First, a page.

Piano Music from 1920s Berlin: Childhood and Revolution
This concert is part of the 2021 Conference of the International Walter Benjamin Society (IWBS) "Hope: Rethinking with Benjamin". This concert explores the sound-world of Berlin in the 1920s and contemporary trends in music of the time, from Jazz influences, through varying degrees of dissonance and harmonic systems, and culminating in the pure atonality of the Second Viennese school, viewed largely through the clarifying prism of works having been written for children or with a particular terseness at heart. Programmes from two concerts of the time unearthed in the archive of Benjamin’s childhood friend Ernst Schoen, one a dance evening, the other a showcase of children’s pieces, form a starting point for the assembly of composers. The first part of the programme features several pieces that are designated as children’s music, and many of the works are excerpted from larger sets of brief portrait pieces, rearranged here and juxtaposed to form a sequence of miniature narratives: an animal is introduced, followed by a funeral march, then a dance. Schoenberg’s intense and aphoristic 6 Kleine Klavierstücke, in which, in the major musical revolution of the century, tonality is dispensed with, form the heart of the second part of the programme. Schoenberg’s influence on a seventeen-year-old Adorno can be heard in his brooding Klavierstück of 1921. Webern’s miniature Kinderstück is a pure example of his strict application of the dodecaphonic ‘serial’ technique, in which the 12 notes of the chromatic scale are presented in series, and which he approached with greater rigour than Schoenberg. Schulhoff’s Elf Inventionen show expressionist and Dadaist influences, having eschewed the late-Romantic aesthetic in response to war.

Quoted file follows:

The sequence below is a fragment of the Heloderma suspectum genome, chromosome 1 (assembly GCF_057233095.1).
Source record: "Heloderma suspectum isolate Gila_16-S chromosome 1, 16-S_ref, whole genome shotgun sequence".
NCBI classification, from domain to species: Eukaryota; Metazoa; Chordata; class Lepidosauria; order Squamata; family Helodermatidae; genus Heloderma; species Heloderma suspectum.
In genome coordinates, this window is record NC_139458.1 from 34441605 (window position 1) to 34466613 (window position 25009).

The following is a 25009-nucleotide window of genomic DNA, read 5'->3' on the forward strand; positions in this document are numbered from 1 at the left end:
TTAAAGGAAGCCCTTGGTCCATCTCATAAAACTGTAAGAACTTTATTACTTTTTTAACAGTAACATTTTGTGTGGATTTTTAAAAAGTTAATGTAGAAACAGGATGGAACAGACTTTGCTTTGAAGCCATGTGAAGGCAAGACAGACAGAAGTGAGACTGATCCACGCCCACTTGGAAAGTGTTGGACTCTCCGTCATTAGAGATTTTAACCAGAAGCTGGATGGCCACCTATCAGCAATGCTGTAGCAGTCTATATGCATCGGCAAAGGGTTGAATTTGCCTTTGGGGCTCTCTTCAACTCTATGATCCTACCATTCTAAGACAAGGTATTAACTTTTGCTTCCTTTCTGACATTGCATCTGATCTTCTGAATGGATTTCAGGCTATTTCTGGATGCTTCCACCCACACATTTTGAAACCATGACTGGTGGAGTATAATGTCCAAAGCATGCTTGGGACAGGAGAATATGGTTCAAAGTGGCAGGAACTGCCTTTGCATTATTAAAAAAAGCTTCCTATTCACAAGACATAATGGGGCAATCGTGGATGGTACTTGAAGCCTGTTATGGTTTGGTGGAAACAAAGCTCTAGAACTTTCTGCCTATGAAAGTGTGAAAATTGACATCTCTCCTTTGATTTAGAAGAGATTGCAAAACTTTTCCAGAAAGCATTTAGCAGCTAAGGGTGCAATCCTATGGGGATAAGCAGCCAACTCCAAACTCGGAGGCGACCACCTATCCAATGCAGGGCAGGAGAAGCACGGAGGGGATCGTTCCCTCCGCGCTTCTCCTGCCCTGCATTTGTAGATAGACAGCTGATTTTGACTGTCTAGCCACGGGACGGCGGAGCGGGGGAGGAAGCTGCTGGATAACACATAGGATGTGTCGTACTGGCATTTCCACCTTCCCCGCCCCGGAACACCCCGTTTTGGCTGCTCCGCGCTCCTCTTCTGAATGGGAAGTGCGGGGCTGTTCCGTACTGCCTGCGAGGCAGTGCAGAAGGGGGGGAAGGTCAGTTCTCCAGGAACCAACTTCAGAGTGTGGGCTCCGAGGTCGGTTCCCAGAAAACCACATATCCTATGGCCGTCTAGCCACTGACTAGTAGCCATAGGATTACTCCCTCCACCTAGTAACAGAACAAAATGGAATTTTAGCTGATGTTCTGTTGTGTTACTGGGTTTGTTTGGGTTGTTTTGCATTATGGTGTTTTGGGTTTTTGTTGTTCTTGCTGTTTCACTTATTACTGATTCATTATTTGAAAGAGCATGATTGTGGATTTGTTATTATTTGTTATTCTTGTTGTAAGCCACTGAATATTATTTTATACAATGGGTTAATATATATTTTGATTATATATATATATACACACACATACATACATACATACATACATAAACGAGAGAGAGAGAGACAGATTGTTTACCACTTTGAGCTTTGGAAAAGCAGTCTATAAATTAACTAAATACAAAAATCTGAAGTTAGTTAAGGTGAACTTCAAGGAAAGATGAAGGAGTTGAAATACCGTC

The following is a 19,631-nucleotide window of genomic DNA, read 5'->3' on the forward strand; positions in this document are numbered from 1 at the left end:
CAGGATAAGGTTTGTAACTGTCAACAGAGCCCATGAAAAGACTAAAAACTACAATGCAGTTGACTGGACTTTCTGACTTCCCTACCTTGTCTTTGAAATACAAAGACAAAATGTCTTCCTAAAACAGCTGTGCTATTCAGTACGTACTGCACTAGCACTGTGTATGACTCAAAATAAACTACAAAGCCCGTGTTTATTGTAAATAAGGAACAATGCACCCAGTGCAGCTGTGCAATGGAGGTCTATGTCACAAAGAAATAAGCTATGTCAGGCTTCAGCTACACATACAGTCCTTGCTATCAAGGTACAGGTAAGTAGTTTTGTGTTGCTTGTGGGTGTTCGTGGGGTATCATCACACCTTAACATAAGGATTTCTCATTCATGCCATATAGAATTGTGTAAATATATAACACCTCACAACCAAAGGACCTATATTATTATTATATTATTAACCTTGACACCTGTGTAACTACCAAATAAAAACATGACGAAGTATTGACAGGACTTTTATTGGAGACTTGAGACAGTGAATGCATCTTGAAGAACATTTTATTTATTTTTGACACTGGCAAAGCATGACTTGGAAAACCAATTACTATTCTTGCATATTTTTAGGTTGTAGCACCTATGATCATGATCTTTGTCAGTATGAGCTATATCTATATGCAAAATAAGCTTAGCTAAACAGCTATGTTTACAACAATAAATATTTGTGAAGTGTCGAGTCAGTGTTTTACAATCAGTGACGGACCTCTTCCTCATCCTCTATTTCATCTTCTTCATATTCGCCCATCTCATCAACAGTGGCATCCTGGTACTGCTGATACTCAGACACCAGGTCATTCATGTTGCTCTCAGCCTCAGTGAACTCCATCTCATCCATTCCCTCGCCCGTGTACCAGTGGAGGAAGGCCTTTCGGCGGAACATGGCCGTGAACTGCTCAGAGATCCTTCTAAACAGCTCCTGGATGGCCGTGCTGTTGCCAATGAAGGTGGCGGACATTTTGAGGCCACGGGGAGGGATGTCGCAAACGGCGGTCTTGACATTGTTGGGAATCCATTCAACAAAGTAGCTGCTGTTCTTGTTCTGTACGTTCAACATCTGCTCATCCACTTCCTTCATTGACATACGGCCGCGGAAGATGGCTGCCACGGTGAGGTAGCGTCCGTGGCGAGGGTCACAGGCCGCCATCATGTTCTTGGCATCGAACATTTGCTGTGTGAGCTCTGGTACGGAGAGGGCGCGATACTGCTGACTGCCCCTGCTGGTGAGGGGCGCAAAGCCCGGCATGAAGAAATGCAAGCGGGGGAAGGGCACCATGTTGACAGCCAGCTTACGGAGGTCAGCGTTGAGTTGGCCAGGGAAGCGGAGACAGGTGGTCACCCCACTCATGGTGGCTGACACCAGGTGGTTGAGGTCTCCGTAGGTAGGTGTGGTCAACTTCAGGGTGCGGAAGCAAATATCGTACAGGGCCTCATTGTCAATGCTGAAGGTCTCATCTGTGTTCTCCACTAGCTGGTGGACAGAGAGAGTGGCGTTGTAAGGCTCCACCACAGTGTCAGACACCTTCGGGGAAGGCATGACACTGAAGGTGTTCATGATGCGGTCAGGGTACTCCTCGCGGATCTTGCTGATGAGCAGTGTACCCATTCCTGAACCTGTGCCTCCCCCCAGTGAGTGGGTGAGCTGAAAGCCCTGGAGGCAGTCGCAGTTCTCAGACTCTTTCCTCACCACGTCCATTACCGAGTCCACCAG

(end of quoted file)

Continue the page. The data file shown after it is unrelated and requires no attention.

Max Planck Institute for the History of Science